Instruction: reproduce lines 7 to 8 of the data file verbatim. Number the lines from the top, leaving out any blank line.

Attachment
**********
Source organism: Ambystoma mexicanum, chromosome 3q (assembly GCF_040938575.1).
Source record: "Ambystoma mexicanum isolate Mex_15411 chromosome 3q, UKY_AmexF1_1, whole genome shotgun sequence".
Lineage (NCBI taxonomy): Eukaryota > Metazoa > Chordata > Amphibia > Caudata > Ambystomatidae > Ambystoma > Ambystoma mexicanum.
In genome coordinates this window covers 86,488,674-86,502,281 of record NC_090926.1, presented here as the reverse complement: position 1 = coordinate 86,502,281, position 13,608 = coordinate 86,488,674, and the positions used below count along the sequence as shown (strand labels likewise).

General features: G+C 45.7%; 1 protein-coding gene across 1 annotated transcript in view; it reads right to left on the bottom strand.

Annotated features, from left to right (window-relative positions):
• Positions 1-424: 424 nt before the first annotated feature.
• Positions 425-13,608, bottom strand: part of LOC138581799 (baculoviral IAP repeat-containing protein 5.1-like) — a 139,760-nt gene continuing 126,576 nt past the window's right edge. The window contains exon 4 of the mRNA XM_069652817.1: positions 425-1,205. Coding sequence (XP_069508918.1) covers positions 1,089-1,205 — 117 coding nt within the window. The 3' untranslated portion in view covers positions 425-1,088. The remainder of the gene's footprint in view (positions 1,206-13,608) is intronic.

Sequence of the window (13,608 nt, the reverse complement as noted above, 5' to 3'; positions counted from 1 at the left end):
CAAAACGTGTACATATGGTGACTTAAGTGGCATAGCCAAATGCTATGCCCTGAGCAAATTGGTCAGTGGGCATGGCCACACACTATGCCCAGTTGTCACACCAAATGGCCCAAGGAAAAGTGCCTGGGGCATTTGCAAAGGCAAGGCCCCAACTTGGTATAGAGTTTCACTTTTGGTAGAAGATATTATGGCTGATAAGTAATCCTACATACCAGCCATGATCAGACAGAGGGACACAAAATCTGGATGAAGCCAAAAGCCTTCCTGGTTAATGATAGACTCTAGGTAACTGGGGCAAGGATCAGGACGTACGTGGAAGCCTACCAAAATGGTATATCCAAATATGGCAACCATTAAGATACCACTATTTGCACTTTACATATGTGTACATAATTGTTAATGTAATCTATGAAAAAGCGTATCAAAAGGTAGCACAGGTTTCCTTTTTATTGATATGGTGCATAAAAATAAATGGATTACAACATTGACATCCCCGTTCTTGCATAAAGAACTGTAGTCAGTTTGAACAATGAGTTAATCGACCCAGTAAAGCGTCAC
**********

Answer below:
• Positions 1-424: 424 nt before the first annotated feature.
• Positions 425-13,608, bottom strand: part of LOC138581799 (baculoviral IAP repeat-containing protein 5.1-like) — a 139,760-nt gene continuing 126,576 nt past the window's right edge. The window contains exon 4 of the mRNA XM_069652817.1: positions 425-1,205. Coding sequence (XP_069508918.1) covers positions 1,089-1,205 — 117 coding nt within the window. The 3' untranslated portion in view covers positions 425-1,088. The remainder of the gene's footprint in view (positions 1,206-13,608) is intronic.